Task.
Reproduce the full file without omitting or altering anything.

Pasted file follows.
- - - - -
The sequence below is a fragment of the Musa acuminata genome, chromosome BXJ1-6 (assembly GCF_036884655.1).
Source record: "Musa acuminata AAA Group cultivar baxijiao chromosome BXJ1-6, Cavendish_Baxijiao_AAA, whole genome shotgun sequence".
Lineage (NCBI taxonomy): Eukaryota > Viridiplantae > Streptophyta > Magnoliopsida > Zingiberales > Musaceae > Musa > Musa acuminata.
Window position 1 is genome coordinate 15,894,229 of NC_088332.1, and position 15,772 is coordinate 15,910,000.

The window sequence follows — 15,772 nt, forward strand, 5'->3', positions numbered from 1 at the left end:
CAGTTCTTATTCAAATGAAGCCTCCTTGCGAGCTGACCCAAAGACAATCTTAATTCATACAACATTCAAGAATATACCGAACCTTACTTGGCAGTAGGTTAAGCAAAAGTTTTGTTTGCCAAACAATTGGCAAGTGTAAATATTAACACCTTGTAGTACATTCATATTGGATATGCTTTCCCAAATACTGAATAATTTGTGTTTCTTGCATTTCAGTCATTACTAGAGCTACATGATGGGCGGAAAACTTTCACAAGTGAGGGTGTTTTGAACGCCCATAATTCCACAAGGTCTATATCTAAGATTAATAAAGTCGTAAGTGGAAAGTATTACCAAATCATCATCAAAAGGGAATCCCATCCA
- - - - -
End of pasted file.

The sequence below is a fragment of the Musa acuminata genome, chromosome BXJ1-6 (assembly GCF_036884655.1).
Source record: "Musa acuminata AAA Group cultivar baxijiao chromosome BXJ1-6, Cavendish_Baxijiao_AAA, whole genome shotgun sequence".
Lineage (NCBI taxonomy): Eukaryota > Viridiplantae > Streptophyta > Magnoliopsida > Zingiberales > Musaceae > Musa > Musa acuminata.
Window position 1 is genome coordinate 15,894,229 of NC_088332.1, and position 15,772 is coordinate 15,910,000.

The window sequence follows — 15,772 nt, forward strand, 5'->3', positions numbered from 1 at the left end:
CAGTTCTTATTCAAATGAAGCCTCCTTGCGAGCTGACCCAAAGACAATCTTAATTCATACAACATTCAAGAATATACCGAACCTTACTTGGCAGTAGGTTAAGCAAAAGTTTTGTTTGCCAAACAATTGGCAAGTGTAAATATTAACACCTTGTAGTACATTCATATTGGATATGCTTTCCCAAATACTGAATAATTTGTGTTTCTTGCATTTCAGTCATTACTAGAGCTACATGATGGGCGGAAAACTTTCACAAGTGAGGGTGTTTTGAACGCCCATAATTCCACAAGGTCTATATCTAAGATTAATAAAGTCGTAAGTGGAAAGTATTACCAAATCATCATCAAAAGGGAATCCCATCCA